Naperville Business Lawyer Discusses Adult Costume Policies at New Star Wars Park
If you are a business owner, you are probably faced with difficult decisions on practically a daily basis. Such decisions made difficult by the fact that regardless of the choice that you make, there is likely to be someone who is unhappy with the outcome. For example, if you decide to extend your business hours, your customers might be delighted but your employees will probably not be so happy about working later.
As a business lawyer and a business owner myself, I realize that business owners must always operate in the best interest of their company, even if some decisions might seem puzzling to an outsider. A good example of this can be found at the new Star Wars theme park in Anaheim, California, where adult guests are not permitted to dress up as their favorite characters.
Protecting the Brand
At the end of May, Star Wars: Galaxy’s Edge theme park opened in Disneyland Park in southern California. The park features rides and attractions built around the iconic space franchise, with promised fun for guests of all ages. As with all Disney Parks, Galaxy’s Edge also has numerous souvenir and gift shops where visitors can buy all sorts of licensed products, including official Star Wars character costumes—but there is a catch. If you are 14 years old or older, you will have to wait until you leave the park before dressing like Han Solo, Luke Skywalker, or Kylo Ren.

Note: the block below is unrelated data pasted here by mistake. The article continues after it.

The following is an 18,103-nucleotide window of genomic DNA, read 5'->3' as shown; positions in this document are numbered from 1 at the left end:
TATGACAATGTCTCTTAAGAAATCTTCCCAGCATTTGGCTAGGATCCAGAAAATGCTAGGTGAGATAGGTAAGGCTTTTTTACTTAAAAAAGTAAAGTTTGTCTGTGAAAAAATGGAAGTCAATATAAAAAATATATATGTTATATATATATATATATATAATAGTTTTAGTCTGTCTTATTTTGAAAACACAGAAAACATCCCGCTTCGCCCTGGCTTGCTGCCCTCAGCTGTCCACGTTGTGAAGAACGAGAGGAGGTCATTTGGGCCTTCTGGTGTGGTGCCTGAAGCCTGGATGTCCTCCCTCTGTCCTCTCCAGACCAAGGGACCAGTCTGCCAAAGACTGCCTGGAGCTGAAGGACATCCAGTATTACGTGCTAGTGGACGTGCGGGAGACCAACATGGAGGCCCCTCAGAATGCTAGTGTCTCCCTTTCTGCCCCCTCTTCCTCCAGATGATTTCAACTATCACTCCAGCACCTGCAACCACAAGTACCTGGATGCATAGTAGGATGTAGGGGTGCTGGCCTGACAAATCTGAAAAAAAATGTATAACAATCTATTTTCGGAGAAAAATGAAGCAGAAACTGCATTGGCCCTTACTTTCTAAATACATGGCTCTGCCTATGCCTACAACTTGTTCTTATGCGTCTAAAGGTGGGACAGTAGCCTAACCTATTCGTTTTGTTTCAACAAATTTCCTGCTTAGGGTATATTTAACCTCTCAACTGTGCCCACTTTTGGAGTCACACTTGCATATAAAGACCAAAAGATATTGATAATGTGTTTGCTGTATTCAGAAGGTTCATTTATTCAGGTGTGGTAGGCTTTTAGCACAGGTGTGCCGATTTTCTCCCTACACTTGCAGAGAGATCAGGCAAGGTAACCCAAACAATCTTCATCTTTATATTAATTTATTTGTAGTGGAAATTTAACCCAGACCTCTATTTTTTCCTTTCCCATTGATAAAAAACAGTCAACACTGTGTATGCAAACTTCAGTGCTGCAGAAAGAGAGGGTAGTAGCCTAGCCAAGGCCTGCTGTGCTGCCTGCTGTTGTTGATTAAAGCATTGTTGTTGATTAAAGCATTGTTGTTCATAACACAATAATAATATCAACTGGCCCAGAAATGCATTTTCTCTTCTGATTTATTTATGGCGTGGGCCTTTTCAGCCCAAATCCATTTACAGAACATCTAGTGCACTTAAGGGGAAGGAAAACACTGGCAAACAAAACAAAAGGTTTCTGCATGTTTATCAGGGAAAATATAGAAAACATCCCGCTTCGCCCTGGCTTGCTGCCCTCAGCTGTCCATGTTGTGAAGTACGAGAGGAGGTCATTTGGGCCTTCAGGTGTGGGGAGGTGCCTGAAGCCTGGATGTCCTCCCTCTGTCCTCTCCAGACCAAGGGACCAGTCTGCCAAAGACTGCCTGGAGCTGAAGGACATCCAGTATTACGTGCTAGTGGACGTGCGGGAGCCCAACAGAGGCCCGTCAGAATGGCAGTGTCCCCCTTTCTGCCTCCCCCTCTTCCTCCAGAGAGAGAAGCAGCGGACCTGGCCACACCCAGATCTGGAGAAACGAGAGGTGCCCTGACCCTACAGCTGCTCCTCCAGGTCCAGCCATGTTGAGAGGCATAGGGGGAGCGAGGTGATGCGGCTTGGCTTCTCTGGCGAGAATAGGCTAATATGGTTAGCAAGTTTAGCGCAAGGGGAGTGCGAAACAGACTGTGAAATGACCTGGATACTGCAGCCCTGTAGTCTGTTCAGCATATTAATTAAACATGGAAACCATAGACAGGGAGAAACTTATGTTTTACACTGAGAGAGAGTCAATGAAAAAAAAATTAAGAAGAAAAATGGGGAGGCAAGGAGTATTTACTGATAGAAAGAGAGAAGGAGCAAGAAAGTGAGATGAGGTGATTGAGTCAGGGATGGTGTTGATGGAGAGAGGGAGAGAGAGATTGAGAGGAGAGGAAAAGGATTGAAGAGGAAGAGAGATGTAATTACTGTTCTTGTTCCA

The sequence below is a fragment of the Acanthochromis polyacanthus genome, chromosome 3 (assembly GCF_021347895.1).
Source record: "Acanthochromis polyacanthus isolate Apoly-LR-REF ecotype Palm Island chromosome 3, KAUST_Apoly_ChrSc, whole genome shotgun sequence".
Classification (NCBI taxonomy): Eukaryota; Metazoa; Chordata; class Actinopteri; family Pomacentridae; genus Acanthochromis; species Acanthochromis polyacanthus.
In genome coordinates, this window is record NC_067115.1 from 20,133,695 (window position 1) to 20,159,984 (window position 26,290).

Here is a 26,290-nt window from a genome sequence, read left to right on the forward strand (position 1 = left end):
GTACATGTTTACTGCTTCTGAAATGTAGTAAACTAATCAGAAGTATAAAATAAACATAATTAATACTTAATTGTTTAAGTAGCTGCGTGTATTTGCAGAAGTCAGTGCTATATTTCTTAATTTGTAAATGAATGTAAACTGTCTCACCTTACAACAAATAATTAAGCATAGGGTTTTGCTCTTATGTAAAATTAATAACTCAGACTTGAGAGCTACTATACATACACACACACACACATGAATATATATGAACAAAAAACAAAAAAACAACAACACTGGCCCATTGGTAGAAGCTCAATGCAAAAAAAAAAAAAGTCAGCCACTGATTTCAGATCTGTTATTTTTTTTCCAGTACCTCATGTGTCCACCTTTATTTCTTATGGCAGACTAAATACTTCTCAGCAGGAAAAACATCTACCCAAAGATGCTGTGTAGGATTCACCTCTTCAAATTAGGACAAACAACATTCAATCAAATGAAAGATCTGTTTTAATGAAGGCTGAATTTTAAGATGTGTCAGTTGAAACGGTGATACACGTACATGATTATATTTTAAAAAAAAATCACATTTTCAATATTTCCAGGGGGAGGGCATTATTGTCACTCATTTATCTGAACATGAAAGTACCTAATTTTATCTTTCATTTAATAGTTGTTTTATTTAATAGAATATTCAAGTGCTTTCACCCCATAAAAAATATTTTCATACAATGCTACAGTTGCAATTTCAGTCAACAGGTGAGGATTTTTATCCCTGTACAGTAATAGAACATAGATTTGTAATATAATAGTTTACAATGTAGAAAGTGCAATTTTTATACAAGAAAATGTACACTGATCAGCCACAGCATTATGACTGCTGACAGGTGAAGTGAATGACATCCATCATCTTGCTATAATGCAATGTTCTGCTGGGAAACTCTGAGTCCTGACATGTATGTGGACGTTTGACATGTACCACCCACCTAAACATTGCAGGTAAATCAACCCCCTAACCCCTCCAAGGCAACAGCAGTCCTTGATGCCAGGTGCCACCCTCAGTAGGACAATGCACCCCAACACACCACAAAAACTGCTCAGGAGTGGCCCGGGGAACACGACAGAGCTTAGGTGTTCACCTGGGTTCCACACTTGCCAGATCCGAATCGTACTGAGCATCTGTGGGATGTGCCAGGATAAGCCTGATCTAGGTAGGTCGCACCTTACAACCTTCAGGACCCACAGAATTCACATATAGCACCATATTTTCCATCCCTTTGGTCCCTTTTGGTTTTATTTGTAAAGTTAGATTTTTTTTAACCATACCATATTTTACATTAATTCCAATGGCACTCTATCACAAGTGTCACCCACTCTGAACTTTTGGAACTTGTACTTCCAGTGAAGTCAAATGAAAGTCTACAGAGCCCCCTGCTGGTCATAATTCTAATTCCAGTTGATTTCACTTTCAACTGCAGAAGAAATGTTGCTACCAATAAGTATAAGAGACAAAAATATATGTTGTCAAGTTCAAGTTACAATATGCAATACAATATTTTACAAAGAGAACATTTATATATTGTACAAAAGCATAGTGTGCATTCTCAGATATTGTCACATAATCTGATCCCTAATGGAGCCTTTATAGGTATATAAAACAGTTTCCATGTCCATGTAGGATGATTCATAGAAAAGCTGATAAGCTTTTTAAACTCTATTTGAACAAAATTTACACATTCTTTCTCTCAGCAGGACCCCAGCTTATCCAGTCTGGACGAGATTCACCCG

The issue is multi-faceted, but the rule is in place primarily to protect the Star Wars brand. It is also a rule that exists in other Disney Parks as well. At Disney Parks, including Galaxy’s Edge, employees—called cast members—often make public appearances in costume to allow guests to take pictures and to meet their fictional heroes.
Consider a scenario in which any adult could dress up like a popular Star Wars character. It would not be unreasonable for a child who did not know better to approach a costumed guest for a photo. Cast members are specially trained to protect their associated brand—as well as to ensure guest safety. Another guest could potentially cause all sorts of problems by making a rude gesture in a picture, for example, or making a child uncomfortable.
An Emerging Solution
While the no-adult-costume rule has been in effect at Disney Parks for many years, it is not hard to understand why it is now more of an issue than ever before. Older teens and adults are much more likely to wear full Star Wars costumes than costumes associated with other, more traditional Disney properties.
According to Disneyland’s official rules, however, adults are permitted to engage in what has become known as “bounding.” Bounding or “Disney bounding” means putting together an outfit of normal, everyday attire inspired by the style and color of a particular character.
Park officials say that they will only take action if guests look too much like costumed cast members, but even then, a guest will not necessarily be asked to leave. Instead, a guest will be “encouraged to de-costume.”
Get Help From a DuPage County Business Lawyer
If you have questions about the best ways to protect your company’s public image, an experienced Naperville business law attorney can help you find the answers. Call 630-756-1160 to schedule a consultation at the Gierach Law Firm today.